Business Overview

This business is a community favorite cannabis retail store located on a major arterial, with a daily traffic count of approximately 32,000 cars. The resident population within 3 miles of the store exceeds 90,000 people. The community has a median age of 39 & average household income of slightly under $115,000 per year, a prime demographic for acceptance & incorporation of marijuana for medicinal &
recreational purposes.

A full spectrum cannabis retail business, customer demand exists for flower, prerolls/blunts, concentrates, edibles, and topical creams. Top selling brands at the store include Canna Organix, Exotikz, Crafts Elixirs, Mr. Moxey’s, Oleum, Heylo, Dose, Seattle Bubble Works, Ceres, and Wildflower. Direct engagement with customers occurs through a newsletter and participation in the company’s loyalty program creating a strong percentage of repeat customers.

The business is executively managed by an owner operator. A knowledgeable,
experienced cannabis entrepreneur, the business has been set up to employ best practices, offer high quality products, and provide superior customer service.

Management leadership is provided for daily operations by a
general manager, marketing & operations manager, and a nights & weekends supervisor. The management staff is supported by 10 – 15 full & part-time employees.

The business operates out of an approximately 2400 square foot space specifically built out for cannabis business operation. The company started a new five-year term for the lease in March 2021 at a rate of $14,500 per month. Two additional five-year extension terms exist for continued operation of the business.

The business broker at IBA fielding initial inquiries about the business is Seth Rudin. Mr. Rudin can be contacted directly at (425) 454-3052 or


  • Asking Price: $3,900,000
  • Cash Flow: $1,000,000
  • Gross Revenue: $4,900,000
  • FF&E: N/A
  • Inventory: N/A
  • Inventory Included: N/A
  • Established: N/A
Is Support & Training Included:

The seller will provide an appropriate amount of transition training/consulting to smoothly transfer ownership of the business.

Why is the Current Owner Selling The Business?

There are all sorts of reasons people decide to sell businesses. However, the real factor and the one they tell you may be 2 entirely different things. For instance, they might say "I have way too many various commitments" or "I am retiring". For numerous sellers, these reasons are valid. But also, for some, these may just be excuses to try to hide the reality of altering demographics, increased competitors, current reduction in earnings, or a range of other factors. This is why it is extremely vital that you not depend completely on a vendor's word, but instead, make use of the vendor's answer together with your general due diligence. This will repaint a more sensible image of the business's existing circumstance.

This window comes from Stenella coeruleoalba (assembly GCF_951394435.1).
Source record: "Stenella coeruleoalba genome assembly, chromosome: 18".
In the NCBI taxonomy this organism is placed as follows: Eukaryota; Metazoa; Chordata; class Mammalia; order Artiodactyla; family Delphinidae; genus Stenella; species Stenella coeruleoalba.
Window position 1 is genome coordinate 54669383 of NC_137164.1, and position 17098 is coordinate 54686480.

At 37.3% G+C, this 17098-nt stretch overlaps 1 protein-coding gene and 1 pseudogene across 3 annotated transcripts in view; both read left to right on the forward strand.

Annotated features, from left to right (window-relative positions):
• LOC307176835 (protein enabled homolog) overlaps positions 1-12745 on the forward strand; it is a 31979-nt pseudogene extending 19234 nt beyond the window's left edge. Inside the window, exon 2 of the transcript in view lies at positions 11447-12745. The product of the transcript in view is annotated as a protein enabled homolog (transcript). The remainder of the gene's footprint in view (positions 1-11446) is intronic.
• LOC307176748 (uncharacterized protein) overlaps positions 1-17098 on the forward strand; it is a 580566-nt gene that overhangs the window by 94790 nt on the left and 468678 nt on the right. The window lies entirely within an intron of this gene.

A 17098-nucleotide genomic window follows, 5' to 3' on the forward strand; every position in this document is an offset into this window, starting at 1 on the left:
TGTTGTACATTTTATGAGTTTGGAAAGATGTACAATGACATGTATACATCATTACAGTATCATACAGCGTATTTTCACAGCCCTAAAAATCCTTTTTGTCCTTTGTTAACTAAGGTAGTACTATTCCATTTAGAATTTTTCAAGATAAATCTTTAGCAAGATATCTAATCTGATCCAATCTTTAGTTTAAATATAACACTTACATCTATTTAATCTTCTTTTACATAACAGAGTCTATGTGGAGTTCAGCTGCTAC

Existing Debts and Future Obligations

If the current company is in debt, which many companies are, then you will need to consider this when valuating/preparing your offer. Many businesses take out loans in order to cover items such as inventory, payroll, accounts payable, etc. Keep in mind that sometimes this can suggest that revenue margins are too thin. Many organisations fall under a revolving door of taking loans as a way to pay back various other loans. Along with debts, there may likewise be future commitments to consider. There may be an outstanding lease on equipment or the structure where the business resides. The business might have existing agreements with vendors that must be met or may cause penalties if terminated early.

Understanding the Customer Base, Competition and Area Demographics

How do operating businesses in the area draw in new customers? Often times, businesses have repeat clients, which create the core of their daily profits. Specific variables such as new competition growing up around the location, roadway building, and also employee turnover can influence repeat consumers and adversely impact future profits. One vital point to think about is the placement of the business. Is it in an extremely trafficked shopping mall, or is it concealed from the highway? Obviously, the more people that see the business regularly, the higher the opportunity to develop a returning consumer base. A last thought is the general area demographics. Is the business located in a densely populated city, or is it situated on the edge of town? How might the local average household income influence future revenue potential?